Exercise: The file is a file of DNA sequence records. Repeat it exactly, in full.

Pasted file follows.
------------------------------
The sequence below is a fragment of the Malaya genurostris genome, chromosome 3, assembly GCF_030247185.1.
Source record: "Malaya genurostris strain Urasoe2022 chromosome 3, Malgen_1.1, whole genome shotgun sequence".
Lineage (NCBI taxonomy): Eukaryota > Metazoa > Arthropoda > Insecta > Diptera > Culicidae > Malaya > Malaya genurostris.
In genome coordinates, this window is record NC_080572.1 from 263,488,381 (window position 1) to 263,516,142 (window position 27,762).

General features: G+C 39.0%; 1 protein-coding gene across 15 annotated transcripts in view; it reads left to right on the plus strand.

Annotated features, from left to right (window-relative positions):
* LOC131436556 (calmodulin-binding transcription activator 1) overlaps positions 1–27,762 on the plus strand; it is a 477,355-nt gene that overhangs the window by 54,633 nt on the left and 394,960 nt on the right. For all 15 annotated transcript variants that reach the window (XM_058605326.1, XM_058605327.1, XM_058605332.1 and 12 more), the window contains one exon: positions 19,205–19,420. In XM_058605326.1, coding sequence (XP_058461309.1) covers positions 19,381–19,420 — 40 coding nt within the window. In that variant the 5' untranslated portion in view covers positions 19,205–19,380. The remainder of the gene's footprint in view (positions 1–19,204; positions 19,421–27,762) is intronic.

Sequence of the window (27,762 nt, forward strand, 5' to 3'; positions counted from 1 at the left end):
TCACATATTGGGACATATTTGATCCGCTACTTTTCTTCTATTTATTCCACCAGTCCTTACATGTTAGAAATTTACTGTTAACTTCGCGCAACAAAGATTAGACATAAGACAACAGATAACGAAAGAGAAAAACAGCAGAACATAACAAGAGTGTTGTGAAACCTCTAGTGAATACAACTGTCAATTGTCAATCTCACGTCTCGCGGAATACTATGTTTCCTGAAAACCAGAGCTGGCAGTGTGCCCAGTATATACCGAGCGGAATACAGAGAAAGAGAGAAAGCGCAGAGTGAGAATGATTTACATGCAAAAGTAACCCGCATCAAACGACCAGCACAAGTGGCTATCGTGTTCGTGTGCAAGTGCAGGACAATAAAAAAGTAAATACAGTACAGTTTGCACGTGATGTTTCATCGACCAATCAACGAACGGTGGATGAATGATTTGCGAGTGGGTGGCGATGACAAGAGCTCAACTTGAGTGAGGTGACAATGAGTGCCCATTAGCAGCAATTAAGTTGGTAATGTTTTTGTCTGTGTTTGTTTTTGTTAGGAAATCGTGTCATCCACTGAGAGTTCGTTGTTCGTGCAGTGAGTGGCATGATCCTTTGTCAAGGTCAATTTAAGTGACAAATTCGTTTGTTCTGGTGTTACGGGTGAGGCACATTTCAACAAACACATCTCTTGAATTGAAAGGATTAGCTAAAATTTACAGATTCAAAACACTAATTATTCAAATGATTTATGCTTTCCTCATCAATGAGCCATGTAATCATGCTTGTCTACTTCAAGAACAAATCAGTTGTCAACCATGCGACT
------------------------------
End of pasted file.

The sequence below is a fragment of the Malaya genurostris genome, chromosome 3, assembly GCF_030247185.1.
Source record: "Malaya genurostris strain Urasoe2022 chromosome 3, Malgen_1.1, whole genome shotgun sequence".
Lineage (NCBI taxonomy): Eukaryota > Metazoa > Arthropoda > Insecta > Diptera > Culicidae > Malaya > Malaya genurostris.
In genome coordinates, this window is record NC_080572.1 from 263,488,381 (window position 1) to 263,516,142 (window position 27,762).

General features: G+C 39.0%; 1 protein-coding gene across 15 annotated transcripts in view; it reads left to right on the plus strand.

Annotated features, from left to right (window-relative positions):
* LOC131436556 (calmodulin-binding transcription activator 1) overlaps positions 1–27,762 on the plus strand; it is a 477,355-nt gene that overhangs the window by 54,633 nt on the left and 394,960 nt on the right. For all 15 annotated transcript variants that reach the window (XM_058605326.1, XM_058605327.1, XM_058605332.1 and 12 more), the window contains one exon: positions 19,205–19,420. In XM_058605326.1, coding sequence (XP_058461309.1) covers positions 19,381–19,420 — 40 coding nt within the window. In that variant the 5' untranslated portion in view covers positions 19,205–19,380. The remainder of the gene's footprint in view (positions 1–19,204; positions 19,421–27,762) is intronic.

Sequence of the window (27,762 nt, forward strand, 5' to 3'; positions counted from 1 at the left end):
TCACATATTGGGACATATTTGATCCGCTACTTTTCTTCTATTTATTCCACCAGTCCTTACATGTTAGAAATTTACTGTTAACTTCGCGCAACAAAGATTAGACATAAGACAACAGATAACGAAAGAGAAAAACAGCAGAACATAACAAGAGTGTTGTGAAACCTCTAGTGAATACAACTGTCAATTGTCAATCTCACGTCTCGCGGAATACTATGTTTCCTGAAAACCAGAGCTGGCAGTGTGCCCAGTATATACCGAGCGGAATACAGAGAAAGAGAGAAAGCGCAGAGTGAGAATGATTTACATGCAAAAGTAACCCGCATCAAACGACCAGCACAAGTGGCTATCGTGTTCGTGTGCAAGTGCAGGACAATAAAAAAGTAAATACAGTACAGTTTGCACGTGATGTTTCATCGACCAATCAACGAACGGTGGATGAATGATTTGCGAGTGGGTGGCGATGACAAGAGCTCAACTTGAGTGAGGTGACAATGAGTGCCCATTAGCAGCAATTAAGTTGGTAATGTTTTTGTCTGTGTTTGTTTTTGTTAGGAAATCGTGTCATCCACTGAGAGTTCGTTGTTCGTGCAGTGAGTGGCATGATCCTTTGTCAAGGTCAATTTAAGTGACAAATTCGTTTGTTCTGGTGTTACGGGTGAGGCACATTTCAACAAACACATCTCTTGAATTGAAAGGATTAGCTAAAATTTACAGATTCAAAACACTAATTATTCAAATGATTTATGCTTTCCTCATCAATGAGCCATGTAATCATGCTTGTCTACTTCAAGAACAAATCAGTTGTCAACCATGCGACT